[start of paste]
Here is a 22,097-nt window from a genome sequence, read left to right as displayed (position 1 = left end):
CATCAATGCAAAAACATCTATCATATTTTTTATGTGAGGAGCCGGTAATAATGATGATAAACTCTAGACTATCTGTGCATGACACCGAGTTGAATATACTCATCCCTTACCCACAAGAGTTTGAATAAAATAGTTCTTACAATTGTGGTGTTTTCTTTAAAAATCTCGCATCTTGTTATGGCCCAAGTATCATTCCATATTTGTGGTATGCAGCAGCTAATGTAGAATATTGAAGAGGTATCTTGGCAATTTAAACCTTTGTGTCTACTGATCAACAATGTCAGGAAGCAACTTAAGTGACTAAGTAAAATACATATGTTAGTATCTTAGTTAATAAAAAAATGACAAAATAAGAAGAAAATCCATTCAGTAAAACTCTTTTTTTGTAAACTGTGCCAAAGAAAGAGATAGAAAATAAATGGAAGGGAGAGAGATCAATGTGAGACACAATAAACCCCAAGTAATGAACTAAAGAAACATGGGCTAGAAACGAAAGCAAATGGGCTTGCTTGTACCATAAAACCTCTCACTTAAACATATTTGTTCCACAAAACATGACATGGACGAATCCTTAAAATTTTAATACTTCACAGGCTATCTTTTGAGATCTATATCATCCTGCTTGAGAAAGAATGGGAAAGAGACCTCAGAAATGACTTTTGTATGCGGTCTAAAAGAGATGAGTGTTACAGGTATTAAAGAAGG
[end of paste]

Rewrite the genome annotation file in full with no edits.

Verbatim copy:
Here is a 22,097-nt window from a genome sequence, read left to right as displayed (position 1 = left end):
CATCAATGCAAAAACATCTATCATATTTTTTATGTGAGGAGCCGGTAATAATGATGATAAACTCTAGACTATCTGTGCATGACACCGAGTTGAATATACTCATCCCTTACCCACAAGAGTTTGAATAAAATAGTTCTTACAATTGTGGTGTTTTCTTTAAAAATCTCGCATCTTGTTATGGCCCAAGTATCATTCCATATTTGTGGTATGCAGCAGCTAATGTAGAATATTGAAGAGGTATCTTGGCAATTTAAACCTTTGTGTCTACTGATCAACAATGTCAGGAAGCAACTTAAGTGACTAAGTAAAATACATATGTTAGTATCTTAGTTAATAAAAAAATGACAAAATAAGAAGAAAATCCATTCAGTAAAACTCTTTTTTTGTAAACTGTGCCAAAGAAAGAGATAGAAAATAAATGGAAGGGAGAGAGATCAATGTGAGACACAATAAACCCCAAGTAATGAACTAAAGAAACATGGGCTAGAAACGAAAGCAAATGGGCTTGCTTGTACCATAAAACCTCTCACTTAAACATATTTGTTCCACAAAACATGACATGGACGAATCCTTAAAATTTTAATACTTCACAGGCTATCTTTTGAGATCTATATCATCCTGCTTGAGAAAGAATGGGAAAGAGACCTCAGAAATGACTTTTGTATGCGGTCTAAAAGAGATGAGTGTTACAGGTATTAAAGAAGG